Thursday, August 30

20,000 Leagues Under the Sea

Hey! I AM alive. Hard as it is to believe some days.

Right now I am working like 8am to 2am. It's nuts. So I don't have much time to write and it's kind of hard to formulate ANY thought, let alone a decent blog post. But I will be back soon!

I have several major focuses in my life which tend to take up about 98% of my attention when they are present. At which point, everything else falls away. I go through these focuses one at a time. And when I am with focus X, everybody in focus Y and Z think, "What on earth happened to her?!" and my friends get irked at me and so on.

I guess the reality is that I am a chronically over-committed sort and I can only be with any program "cyclically".

Alas, that seems to include an eating program. I've been ignoring Lowcarb for awhile now but AS OF MONDAY 9/3 I am back on a 12 week plan. I have a nifty spreadsheet for that as well as one for general tracking that I will link on my next post in case anybody else wants to use them.

I haven't had any money for awhile (when I say that I am being quite literal) but I get paid tomorrow so can finally go shopping for REAL FOOD. Not the carbfest nightmare (Ramen is 6for$1) I've been eating while in temporary poverty. I know, some great bloggers have exampled how LC can be done on a budget (Regina at Weight of the Evidence) has more than one good post on that) but I don't think I budget well enough to do it on twice that budget. It's a good thing I have a job is all I can say.

Meanwhile back at the... er, mental world of PJ, I've been doing a lot of thinking about the stuff I blogged on some time ago regarding society bias against fat, and "fat activism" and things like that. It really moved me and made me feel quite differently about my lowcarb public stuff than I used to.

I eat lowcarb--not as often as I should--because for me, it is healthy, it tends to avoid gluten, it definitely avoids carbs, it increases my protein, and I like the food. I am much healthier when I'm eating lowcarb. I feel so sorry for people who, when they diet, are really doing nothing more than being miserable and underfed for awhile but otherwise see little benefit to it besides a slow wasting of muscle that reads on the scale as weight loss so they're happy.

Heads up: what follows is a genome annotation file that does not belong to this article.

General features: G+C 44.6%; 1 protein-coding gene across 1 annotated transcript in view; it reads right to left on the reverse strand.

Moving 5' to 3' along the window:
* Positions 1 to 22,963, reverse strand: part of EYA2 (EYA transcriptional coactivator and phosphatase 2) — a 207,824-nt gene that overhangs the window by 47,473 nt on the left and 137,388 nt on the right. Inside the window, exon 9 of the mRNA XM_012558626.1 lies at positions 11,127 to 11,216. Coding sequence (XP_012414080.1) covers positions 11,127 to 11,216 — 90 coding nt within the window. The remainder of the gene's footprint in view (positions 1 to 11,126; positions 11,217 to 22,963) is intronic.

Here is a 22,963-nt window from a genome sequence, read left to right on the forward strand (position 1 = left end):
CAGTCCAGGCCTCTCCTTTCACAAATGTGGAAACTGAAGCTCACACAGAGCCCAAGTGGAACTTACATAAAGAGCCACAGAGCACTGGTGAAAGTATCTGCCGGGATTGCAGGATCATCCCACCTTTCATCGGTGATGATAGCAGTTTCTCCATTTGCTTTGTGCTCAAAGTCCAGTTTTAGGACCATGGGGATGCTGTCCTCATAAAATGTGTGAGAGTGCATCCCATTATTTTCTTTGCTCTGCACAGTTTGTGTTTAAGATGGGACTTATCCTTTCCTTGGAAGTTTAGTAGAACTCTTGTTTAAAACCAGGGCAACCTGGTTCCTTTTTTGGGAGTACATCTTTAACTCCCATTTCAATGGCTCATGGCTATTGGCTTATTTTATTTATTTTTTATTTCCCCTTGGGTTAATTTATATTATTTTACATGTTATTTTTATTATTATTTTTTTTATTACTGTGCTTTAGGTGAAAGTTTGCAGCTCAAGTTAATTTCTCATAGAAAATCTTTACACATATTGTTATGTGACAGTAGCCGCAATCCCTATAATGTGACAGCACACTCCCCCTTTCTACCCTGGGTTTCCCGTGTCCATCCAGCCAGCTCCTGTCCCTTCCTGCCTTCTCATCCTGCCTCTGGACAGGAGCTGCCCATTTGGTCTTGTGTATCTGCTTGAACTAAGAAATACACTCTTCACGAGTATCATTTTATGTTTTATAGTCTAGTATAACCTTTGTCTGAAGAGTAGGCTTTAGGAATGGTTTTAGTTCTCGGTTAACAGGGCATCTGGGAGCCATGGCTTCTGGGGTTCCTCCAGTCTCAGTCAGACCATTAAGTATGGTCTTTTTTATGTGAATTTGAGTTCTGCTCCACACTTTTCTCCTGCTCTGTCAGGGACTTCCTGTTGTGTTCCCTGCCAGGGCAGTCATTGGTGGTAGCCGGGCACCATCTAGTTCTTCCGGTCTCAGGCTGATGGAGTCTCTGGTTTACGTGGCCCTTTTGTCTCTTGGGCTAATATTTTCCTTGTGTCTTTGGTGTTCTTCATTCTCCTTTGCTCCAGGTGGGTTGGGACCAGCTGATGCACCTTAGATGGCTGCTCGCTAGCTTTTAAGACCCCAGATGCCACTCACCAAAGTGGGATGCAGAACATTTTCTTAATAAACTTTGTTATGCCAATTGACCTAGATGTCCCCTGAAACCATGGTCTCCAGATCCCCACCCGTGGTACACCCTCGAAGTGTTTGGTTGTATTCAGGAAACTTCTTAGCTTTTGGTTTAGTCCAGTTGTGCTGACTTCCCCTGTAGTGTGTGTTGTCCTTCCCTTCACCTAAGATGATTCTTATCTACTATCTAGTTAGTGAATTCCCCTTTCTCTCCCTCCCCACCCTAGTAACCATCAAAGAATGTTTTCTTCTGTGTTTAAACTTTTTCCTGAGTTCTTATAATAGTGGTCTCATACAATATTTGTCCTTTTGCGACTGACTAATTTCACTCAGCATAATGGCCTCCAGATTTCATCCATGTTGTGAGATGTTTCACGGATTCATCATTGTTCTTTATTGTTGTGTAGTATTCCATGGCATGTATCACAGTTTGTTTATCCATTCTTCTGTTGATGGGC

Totally aside from weighing some insane amount I am too frightened to step on the scale to rediscover, I would eat low carb because it's good for me in so many ways. It isn't really about weight loss. Yes, I *want* bodyfat loss -- absolutely! But I want about a dozen other things just as much frankly, all of which matter too. Putting the focus on 'weight loss' first, is kind of misleading because it ought to be about bodyfat, not just pounds. Second, it's kind of overbalanced because it ought to be about health, not just size. And third, it's just incomplete, because LC is as good for me for other reasons as it is for gradual weight loss reasons.

So I think when I get some time (in a day or so--by end of this weekend latest I hope) to come back and blog properly (I have several taggings I must respond to!), I think I am going to take my weight off my blog. I'll keep it on my journal on the forum so anybody can see it if they want, as I link to it with my screen name from here; it isn't that it's a secret.

Recently there was a big drama (actually I think it is quietly continuing) about an eating plan that is, off-paper and into the hands-on practice, basically a starvation diet. Well, I really want the focus on this blog to be "healthy lowcarb yummy stuff and life", not, "the contest to lose scale-pounds by eating a certain way", and partly that's because this mentality about "eat this way to lose weight!" is really part of the same problem that drives people to starvation diets to begin with.

If the focus were on what is healthy for you, what makes you feel good and strong and mentally clear and physically able, then there would never be any confusion about why living on 400 calories a day might be ok. I say this as a person who regularly, if not forcibly on a lowcarb eating plan, lives on sometimes that many calories a day. That is why I'm hugely fat. I ought to be a walking testimony-of-terror to anorexic groups about what mucking up your metabolism in the most serious way can do to a person.